emerge --depclean
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user29039805
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PostPosted: Wed Jan 23, 2019 6:06 am    Post subject: Reply with quote

mike155 wrote:
Add the line below to /etc/portage/package.use:
Code:
media-libs/mesa -llvm

After that, run
Code:
emerge --update --deep --newuse -av @world
emerge --depclean


Thanks, I can confirm that worked.

I might clarify, that there were no other dependencies as this was a new install, but I was avoiding LLVM from the start based on another Gentoo box, where it is slow updating.

LLVM is not something to install lightly! Now to remove it from the other machine...
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mv
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PostPosted: Thu Jan 24, 2019 9:19 pm    Post subject: Reply with quote

user29039805 wrote:
Now to remove it from the other machine...

Before you do that, test whether the Xorg applications you use are still fast enough for you. For example, googleearth or tuxracer will likely become unusable slow.
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PostPosted: Wed Mar 04, 2020 7:48 am    Post subject: Reply with quote

[quote="mv"][quote="user29039805"]Now to remove it from the other machine...[/quote]
Before you do that, test whether the Xorg applications you use are still fast enough for you. For example, googleearth or tuxracer will likely become unusable slow.[/quote]

I just ran into this bug as well, using an older pentium3 platform, llvm taking days to compile and not really worth it's weight installing on such an older platform not making much use of mesa or opengl.

If I'm not mistaken, google earth and tuxracer are mesa/opengl related programs.

Can't believe I skipped over the USE -llvm option however am now enlightened. Also found LLVM_TARGETS="x86" to be helpful for preventing building other not needed targets such as amdgpu. More specifically desired, LLVM_TARGETS="bpf nvptx x86" for another faster ivybridge platform, and not known if bpf target is needed on slower platforms, although bpf is stated as being pretty light.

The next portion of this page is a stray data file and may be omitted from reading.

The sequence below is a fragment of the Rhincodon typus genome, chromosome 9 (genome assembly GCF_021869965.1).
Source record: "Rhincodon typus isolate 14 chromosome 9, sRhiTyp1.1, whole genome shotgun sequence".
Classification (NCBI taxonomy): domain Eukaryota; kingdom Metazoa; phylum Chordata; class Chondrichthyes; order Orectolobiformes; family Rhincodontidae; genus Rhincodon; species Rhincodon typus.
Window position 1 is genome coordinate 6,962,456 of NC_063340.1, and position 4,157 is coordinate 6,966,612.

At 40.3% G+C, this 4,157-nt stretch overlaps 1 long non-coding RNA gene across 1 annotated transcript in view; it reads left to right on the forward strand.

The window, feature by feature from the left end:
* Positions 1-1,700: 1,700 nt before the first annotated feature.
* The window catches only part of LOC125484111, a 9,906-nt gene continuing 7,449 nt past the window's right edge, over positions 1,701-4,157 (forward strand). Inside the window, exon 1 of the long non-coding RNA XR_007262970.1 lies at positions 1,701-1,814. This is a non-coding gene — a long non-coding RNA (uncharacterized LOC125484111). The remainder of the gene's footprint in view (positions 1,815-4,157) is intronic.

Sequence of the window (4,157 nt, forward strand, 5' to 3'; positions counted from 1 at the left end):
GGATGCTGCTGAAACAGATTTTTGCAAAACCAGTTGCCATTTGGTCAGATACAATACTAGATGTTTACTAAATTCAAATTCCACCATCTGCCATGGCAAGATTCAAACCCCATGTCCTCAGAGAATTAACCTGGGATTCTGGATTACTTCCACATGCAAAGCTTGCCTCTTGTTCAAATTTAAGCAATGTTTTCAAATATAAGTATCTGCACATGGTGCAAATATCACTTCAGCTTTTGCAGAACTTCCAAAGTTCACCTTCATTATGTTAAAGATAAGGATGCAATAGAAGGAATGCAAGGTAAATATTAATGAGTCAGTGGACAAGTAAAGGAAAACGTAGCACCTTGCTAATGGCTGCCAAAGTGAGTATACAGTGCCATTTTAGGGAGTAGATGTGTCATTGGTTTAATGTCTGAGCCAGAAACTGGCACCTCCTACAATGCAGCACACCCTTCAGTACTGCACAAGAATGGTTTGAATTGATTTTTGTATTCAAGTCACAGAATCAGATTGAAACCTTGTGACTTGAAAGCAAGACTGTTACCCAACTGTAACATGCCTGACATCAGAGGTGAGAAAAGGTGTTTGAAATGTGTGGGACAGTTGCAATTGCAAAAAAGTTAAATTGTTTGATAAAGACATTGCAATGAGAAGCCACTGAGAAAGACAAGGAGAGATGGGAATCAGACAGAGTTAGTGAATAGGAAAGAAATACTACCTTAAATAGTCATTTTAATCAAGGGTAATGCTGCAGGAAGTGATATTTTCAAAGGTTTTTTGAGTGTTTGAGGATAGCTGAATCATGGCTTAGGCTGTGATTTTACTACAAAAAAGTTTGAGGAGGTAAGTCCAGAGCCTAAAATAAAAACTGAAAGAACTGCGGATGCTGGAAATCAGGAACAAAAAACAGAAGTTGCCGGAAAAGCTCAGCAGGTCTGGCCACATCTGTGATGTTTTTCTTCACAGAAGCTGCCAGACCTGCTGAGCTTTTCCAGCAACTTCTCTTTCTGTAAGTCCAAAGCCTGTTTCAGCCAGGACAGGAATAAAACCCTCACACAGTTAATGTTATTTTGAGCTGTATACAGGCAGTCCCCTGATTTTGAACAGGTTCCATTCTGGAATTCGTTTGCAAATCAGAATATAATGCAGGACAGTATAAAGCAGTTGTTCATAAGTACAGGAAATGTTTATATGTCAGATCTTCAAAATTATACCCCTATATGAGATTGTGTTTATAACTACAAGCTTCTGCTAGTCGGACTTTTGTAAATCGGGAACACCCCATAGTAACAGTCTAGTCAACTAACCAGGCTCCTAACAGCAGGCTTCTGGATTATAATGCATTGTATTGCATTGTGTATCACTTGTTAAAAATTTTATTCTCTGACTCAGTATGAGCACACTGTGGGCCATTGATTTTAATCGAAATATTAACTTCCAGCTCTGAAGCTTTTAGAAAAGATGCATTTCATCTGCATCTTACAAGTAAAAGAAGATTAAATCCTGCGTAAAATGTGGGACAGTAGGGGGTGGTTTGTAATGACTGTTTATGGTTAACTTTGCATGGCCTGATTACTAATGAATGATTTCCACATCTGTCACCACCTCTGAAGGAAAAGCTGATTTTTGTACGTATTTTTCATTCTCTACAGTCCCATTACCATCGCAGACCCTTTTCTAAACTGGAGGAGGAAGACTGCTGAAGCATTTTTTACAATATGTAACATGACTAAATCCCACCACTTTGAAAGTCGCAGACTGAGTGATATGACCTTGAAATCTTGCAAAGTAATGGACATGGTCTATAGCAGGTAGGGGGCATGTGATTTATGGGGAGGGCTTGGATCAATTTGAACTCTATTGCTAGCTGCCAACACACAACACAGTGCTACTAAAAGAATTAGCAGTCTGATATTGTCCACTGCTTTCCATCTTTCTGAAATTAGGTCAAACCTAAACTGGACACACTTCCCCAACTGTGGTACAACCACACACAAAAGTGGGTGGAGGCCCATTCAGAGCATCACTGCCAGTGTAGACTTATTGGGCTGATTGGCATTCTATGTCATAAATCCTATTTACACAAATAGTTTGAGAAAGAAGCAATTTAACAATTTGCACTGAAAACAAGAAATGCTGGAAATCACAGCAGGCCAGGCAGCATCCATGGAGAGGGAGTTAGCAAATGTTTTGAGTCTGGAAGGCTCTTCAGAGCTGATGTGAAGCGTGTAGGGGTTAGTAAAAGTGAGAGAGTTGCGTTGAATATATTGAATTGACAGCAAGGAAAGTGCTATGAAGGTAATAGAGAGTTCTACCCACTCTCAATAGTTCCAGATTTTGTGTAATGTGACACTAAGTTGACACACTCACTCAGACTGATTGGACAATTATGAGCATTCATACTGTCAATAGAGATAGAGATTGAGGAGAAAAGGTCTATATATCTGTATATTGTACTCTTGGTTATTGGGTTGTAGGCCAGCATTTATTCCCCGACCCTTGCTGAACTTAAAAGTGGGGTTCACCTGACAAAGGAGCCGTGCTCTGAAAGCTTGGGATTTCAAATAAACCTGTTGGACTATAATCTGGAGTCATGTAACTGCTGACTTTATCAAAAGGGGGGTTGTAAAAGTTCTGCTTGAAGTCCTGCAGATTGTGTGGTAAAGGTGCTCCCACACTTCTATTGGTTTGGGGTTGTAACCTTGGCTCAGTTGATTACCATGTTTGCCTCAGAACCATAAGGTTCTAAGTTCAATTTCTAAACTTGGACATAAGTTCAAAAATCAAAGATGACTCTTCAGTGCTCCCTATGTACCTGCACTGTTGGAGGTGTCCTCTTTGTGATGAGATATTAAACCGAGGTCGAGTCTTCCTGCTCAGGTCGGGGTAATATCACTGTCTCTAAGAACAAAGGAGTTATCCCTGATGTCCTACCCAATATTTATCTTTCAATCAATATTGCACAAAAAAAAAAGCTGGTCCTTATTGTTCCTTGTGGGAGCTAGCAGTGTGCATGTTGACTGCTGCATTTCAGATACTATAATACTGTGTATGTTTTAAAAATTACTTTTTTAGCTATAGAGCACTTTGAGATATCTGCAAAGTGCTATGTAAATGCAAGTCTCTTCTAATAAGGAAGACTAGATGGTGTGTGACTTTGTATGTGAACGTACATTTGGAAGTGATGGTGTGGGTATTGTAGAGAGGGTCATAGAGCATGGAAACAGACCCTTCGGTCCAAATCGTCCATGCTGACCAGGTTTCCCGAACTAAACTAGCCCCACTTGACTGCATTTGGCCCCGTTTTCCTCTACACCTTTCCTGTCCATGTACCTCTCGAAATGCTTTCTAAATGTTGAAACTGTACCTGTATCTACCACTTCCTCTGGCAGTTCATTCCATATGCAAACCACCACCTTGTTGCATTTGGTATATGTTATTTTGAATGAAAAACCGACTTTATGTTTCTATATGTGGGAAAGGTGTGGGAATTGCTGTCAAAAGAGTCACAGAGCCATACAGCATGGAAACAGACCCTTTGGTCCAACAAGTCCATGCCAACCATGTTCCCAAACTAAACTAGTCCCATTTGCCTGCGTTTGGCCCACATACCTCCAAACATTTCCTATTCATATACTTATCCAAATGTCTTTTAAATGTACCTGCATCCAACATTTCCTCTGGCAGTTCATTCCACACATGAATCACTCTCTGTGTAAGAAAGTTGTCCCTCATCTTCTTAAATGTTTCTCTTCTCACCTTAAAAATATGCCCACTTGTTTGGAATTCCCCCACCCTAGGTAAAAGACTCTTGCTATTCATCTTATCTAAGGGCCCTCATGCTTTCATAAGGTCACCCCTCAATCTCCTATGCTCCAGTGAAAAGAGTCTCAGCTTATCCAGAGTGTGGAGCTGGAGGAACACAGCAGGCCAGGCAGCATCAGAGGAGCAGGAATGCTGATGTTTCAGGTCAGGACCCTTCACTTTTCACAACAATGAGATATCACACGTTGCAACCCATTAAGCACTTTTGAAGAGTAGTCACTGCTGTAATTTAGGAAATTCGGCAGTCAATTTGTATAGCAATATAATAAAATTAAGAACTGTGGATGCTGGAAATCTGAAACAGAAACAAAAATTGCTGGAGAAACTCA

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PostPosted: Wed Mar 04, 2020 11:00 am    Post subject: Reply with quote

rogerx,

As a bonus, rust also takes LLVM_TARGETS= when it builds its own internal LLVM.
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PostPosted: Wed Mar 11, 2020 3:22 pm    Post subject: Reply with quote

rogerx wrote:
I just ran into this bug as well, using an older pentium3 platform, llvm taking days to compile and not really worth it's weight installing on such an older platform not making much use of mesa or opengl.
I discovered this while updating (rebuilding, really...) my old 2.4GHz Pentium 4 server. It was building package 5 of 43 when I logged out for the night, expecting to move on to the kernel build this morning. When I found it had only reached 11/43 overnight I said, "hm." Finding it still churning on package #11 (LLVM, of course) two hours later changed "hm" to "wtf?". It didn't take long to discover this thread, kill the merge, and restart with LLVM out of the mix. "Days" is my timeline for the whole rebuild project, not just one stinkin' package!

Presently blazing along (as only 18-year-old hardware can "blaze") on #12/32...only 20 to go until kernel time. 8)